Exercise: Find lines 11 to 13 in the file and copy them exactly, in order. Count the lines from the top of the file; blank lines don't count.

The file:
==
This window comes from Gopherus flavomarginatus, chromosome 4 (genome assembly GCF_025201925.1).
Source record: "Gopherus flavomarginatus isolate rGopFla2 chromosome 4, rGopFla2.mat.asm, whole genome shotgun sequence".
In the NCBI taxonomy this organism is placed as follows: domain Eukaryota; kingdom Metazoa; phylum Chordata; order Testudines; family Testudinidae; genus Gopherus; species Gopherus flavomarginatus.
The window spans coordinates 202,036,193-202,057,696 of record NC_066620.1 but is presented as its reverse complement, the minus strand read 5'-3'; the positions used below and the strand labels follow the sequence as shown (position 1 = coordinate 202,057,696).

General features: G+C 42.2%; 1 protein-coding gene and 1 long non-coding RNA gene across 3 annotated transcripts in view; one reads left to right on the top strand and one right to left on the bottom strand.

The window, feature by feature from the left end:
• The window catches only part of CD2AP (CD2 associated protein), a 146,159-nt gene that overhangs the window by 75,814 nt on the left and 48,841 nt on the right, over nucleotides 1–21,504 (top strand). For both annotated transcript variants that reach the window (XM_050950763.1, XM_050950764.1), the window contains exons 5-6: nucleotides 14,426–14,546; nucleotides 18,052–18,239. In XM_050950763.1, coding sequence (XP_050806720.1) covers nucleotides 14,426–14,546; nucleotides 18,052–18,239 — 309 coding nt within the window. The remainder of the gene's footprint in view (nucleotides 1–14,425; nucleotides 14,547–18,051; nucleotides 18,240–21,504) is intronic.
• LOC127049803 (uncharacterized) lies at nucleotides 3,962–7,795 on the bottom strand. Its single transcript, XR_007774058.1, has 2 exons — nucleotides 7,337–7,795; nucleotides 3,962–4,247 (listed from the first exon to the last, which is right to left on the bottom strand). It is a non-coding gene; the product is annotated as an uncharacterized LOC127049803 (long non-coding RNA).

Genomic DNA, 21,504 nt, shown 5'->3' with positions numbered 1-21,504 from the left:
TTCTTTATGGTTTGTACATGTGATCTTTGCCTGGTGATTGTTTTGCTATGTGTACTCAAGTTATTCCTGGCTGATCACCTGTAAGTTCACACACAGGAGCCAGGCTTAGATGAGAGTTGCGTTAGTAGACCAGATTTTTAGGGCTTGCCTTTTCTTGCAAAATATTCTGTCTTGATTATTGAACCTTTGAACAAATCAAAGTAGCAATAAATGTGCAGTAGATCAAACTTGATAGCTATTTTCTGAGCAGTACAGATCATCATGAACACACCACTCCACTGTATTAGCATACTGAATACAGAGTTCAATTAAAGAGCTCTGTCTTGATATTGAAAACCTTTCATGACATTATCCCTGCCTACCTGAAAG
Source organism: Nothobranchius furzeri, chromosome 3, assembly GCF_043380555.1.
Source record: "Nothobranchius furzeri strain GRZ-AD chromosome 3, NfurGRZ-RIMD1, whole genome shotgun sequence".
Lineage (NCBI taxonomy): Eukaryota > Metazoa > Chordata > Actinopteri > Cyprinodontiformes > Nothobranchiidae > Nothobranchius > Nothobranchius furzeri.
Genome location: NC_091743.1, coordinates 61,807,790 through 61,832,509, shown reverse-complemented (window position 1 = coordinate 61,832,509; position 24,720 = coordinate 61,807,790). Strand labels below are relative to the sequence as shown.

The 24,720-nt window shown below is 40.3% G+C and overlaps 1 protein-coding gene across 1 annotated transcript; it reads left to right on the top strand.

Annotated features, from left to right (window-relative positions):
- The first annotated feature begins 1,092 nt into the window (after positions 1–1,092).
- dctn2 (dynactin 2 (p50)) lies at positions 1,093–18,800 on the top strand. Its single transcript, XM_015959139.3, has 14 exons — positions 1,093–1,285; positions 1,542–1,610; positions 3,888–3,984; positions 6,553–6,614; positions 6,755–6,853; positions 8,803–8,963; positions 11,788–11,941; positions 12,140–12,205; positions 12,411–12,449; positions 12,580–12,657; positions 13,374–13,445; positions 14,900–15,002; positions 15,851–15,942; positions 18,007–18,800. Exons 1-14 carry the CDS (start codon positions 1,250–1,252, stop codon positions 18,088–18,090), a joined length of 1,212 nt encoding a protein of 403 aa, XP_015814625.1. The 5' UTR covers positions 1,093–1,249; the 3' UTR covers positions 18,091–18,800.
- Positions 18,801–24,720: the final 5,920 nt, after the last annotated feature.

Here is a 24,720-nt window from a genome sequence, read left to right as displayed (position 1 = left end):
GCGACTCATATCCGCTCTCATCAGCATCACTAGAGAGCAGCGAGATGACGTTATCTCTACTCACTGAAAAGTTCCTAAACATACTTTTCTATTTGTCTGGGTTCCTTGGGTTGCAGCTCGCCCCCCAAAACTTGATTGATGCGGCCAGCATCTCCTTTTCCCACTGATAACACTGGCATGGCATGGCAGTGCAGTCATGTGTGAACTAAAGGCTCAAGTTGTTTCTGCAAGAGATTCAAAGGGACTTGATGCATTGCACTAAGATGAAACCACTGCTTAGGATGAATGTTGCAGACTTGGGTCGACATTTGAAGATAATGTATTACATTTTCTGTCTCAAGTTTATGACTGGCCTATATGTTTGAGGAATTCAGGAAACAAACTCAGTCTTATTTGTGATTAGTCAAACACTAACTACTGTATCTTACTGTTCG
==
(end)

Source organism: Nothobranchius furzeri, chromosome 3, assembly GCF_043380555.1.
Source record: "Nothobranchius furzeri strain GRZ-AD chromosome 3, NfurGRZ-RIMD1, whole genome shotgun sequence".
Lineage (NCBI taxonomy): Eukaryota > Metazoa > Chordata > Actinopteri > Cyprinodontiformes > Nothobranchiidae > Nothobranchius > Nothobranchius furzeri.